French Dessertfrench crepes with berry sauce

Crepes with Berry Sauce
(Serves 6)

Crepes are thin elegant pancakes. This recipe is for dessert, but you can fill crepes with almost any food—and top them off with all manner of sauces. All it takes is your imagination.

4 eggs (well beaten)
1/2 C flour
1 T sugar
1/2 tsp. salt
2 C milk

1 qt. blueberries or strawberries
1/2 C sugar
2 T water
2 T lemon juice
1 tsp. lemon zest
2 T kirsch (cherry brandy)
confectioner’s sugar—for garnish

Batter: add flour sugar and salt to beaten eggs, whisking vigorously till smooth. Gradually add milk, continuing to whisk as you pour. It's like pancake batter, perhaps a bit thinner. You can make the batter 1 or 2 days ahead of time.

Crepes: melt a tsp. of butter in an 8” non-stick skillet and, when it starts to sizzle, pour 2-3 T of batter into pan. Swirl the pan around till till a thin layer coats the bottom; add a little more batter to fill any holes. Cook about 2 minutes on one side, flip carefully (this is the tricky part) and cook about 1 minute (or less) on the second side. Slip out onto a platter and keep warm in a 200 oven. Repeat. *

Sauce: bring sugar, water, and lemon juice to a boil. Add berries and bring up to a boil again, stirring gently all the while. Remove from heat, stir in zest. When cooled slightly, add kirsch.

Assembly: either roll up crepes or fold into quarters. Place them on one large platter or 2 or 3 on individual plates. Spoon sauce over them and sprinkle with confectioner’s sugar (put through a sieve to get a fine powder).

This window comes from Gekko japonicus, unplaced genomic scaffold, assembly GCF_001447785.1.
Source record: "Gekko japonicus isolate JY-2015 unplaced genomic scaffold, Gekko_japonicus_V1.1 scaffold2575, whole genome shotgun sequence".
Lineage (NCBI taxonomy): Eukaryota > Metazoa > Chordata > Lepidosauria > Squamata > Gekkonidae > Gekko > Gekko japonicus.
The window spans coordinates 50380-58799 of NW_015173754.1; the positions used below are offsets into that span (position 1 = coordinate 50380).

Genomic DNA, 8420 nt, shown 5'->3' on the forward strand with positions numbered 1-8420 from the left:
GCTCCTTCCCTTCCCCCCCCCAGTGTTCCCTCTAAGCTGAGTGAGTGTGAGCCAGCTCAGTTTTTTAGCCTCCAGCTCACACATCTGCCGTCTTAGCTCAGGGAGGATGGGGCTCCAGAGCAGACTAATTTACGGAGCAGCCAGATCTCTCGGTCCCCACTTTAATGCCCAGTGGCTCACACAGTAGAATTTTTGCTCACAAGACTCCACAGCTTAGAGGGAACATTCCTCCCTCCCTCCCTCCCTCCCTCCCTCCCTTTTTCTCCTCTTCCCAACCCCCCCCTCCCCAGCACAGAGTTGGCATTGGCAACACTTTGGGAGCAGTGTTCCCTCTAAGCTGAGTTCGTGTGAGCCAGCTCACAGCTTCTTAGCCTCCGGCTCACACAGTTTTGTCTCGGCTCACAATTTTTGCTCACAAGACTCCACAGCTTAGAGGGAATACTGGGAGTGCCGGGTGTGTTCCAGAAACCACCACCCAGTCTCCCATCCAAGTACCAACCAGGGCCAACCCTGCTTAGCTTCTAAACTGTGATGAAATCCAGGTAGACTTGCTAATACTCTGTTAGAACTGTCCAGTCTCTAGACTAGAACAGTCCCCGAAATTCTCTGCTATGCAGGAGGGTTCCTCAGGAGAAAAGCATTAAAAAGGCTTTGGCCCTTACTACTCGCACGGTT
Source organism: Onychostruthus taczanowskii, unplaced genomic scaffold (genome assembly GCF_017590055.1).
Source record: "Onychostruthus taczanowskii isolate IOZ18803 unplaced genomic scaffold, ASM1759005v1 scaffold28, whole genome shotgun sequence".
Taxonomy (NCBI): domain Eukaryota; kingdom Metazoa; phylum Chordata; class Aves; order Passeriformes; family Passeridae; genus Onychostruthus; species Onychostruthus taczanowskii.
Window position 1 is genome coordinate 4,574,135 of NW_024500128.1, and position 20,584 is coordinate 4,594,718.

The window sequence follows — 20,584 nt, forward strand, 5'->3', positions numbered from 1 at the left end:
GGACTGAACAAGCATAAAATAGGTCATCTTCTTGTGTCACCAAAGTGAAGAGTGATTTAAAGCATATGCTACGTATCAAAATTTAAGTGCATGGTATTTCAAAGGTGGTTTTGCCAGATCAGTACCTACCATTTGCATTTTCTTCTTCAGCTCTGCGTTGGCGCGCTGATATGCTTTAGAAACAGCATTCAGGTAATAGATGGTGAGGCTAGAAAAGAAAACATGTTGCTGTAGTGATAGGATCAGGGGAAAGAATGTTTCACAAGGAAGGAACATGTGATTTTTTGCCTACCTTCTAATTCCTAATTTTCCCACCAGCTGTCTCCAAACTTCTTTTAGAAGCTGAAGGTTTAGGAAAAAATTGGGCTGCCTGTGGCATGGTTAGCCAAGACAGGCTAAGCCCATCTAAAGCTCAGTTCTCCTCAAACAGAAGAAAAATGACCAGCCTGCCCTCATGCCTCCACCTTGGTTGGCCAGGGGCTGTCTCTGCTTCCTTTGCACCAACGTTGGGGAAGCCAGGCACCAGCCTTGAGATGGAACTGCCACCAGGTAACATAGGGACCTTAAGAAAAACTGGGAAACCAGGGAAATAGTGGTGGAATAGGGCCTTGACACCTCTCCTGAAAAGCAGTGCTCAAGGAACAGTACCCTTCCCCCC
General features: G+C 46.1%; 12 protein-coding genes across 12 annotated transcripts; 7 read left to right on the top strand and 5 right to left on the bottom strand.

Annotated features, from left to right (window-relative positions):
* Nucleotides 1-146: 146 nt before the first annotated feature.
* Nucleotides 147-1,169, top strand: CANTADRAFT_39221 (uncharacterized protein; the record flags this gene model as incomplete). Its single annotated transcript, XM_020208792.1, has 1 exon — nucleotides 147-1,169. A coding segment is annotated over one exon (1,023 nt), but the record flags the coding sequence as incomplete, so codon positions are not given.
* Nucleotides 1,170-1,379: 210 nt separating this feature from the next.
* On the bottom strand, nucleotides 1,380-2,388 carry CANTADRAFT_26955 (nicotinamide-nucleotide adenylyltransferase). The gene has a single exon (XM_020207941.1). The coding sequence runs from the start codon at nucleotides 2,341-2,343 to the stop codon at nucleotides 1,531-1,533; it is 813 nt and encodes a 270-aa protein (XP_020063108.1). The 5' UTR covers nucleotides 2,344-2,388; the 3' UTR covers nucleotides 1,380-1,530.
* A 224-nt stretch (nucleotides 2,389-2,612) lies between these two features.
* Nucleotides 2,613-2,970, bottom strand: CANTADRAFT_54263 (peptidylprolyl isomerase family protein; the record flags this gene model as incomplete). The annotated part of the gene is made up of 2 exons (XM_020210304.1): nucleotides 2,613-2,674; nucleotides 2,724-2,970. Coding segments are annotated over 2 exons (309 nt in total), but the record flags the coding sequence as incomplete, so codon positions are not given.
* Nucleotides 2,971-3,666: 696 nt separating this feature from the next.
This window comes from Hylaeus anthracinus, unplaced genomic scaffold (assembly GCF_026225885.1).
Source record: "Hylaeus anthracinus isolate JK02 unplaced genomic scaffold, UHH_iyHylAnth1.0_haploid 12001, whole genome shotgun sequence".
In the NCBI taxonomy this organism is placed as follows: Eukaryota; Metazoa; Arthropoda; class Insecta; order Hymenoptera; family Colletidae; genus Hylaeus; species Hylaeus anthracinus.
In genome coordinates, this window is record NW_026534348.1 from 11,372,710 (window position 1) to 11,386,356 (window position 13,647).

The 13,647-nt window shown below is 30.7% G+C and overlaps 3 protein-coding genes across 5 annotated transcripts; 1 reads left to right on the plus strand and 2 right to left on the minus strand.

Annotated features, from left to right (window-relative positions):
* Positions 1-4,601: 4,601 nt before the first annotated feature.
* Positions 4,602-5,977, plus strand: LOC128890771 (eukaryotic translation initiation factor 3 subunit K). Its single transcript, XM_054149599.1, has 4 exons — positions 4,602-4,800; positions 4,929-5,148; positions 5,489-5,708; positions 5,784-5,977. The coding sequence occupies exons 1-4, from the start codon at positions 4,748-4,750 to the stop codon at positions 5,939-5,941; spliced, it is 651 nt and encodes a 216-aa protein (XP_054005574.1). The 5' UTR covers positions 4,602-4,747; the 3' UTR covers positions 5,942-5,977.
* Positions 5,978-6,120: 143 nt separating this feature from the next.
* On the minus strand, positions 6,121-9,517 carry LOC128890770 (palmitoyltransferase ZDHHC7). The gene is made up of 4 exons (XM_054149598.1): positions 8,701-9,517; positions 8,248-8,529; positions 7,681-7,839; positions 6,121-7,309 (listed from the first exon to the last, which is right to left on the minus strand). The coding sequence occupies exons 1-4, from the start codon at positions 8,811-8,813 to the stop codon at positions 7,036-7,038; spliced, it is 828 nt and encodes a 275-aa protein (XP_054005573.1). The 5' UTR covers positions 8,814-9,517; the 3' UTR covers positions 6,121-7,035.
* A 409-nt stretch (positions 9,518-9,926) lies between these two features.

Advance work: you can make the crepes a couple of hours beforehand, keep them layered in linen towels, and heat them up when you're ready. Even better, crepes freeze beautifully. Keep them on hand in the freezer and use them for all sorts of meals.

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Tips & Glossary

Bouquet Garni: (boo-kay gar-nee) bundle of herbs tied together with string or wrapped in cheese cloth square; usually parsley, thyme, bay leaf, and peppercorns. Flavor is released during long cooking.Remove before serving.

Chervil: (sher-vil) related to parsley but has a delicate anise flavor. Long cooking kills flavor, so add at the last minute.

Cornichon (kor-nee-shon) teeny-tiny pickle, served with pates & smoked meats; found in specialty food stores.

Fines Herbes: (feen-airb) mix of finely chopped herbs: parsley, chives, tarragon, & chervil. Not as strong as a bouqet garni. Buy it at most grocery stores.

Fromage: (fra-mahj) Cheese! The French eat more than any nationality, 45 pounds per capita per year; and the country makes more cheeses than any other country, about 400.

The three great pedigreed French cheeses are:
• Brie (East of Paris)
• Camembert (Normandy)
• Roquefort (Southwest France, from sheep’s milk)

There are also wonderful lesser-known cheeses:
• Beaufort (Rhone Alps, hard, yellow Gruyere-type)
• Chevre (Loire Valley, soft, goat’s milk)
• Comte (Alps region, hard, yellow Gruyere-type)
• Emmental (Alps region, “Swiss” cheese with holes)
• Gruyere (hard, yellow cheese—originally French, now most is Swiss)
• Tomme (means “cheese”; soft, many varieties, all from skim milk)

Herbes de Provence (airb-duh-pro-vonce): mix of dried herbs, usually thyme, rosemary, marjoram, basil, & bay leaf Can be found at most grocery stores.

Mutarde: (moo-tard), mustard. Most famous:
• Dijon ( from the town in Burgundy)
• Meaux (from Meaux, east of Paris; whole-grained; made by Pommery).

Nicoise Olive: (nee-swaz- oh-leev) small, purplish-black olive with a mellow, nutty flavor; used primarily in Salade Nicoise. The Picholine variety is a green, medium-sized olive with a light, nutty flavor.

Roux: (roo) paste-like mix of melted butter and flour, into which liquid is gradually added. The basis of every classic French sauce.
Basic Roux: 1 part butter to 1 part flour. Melt butter and add flour, stirring vigorously, till it becomes a paste-like consistency. At this point, add slowly whatever liquid your recipe calls for


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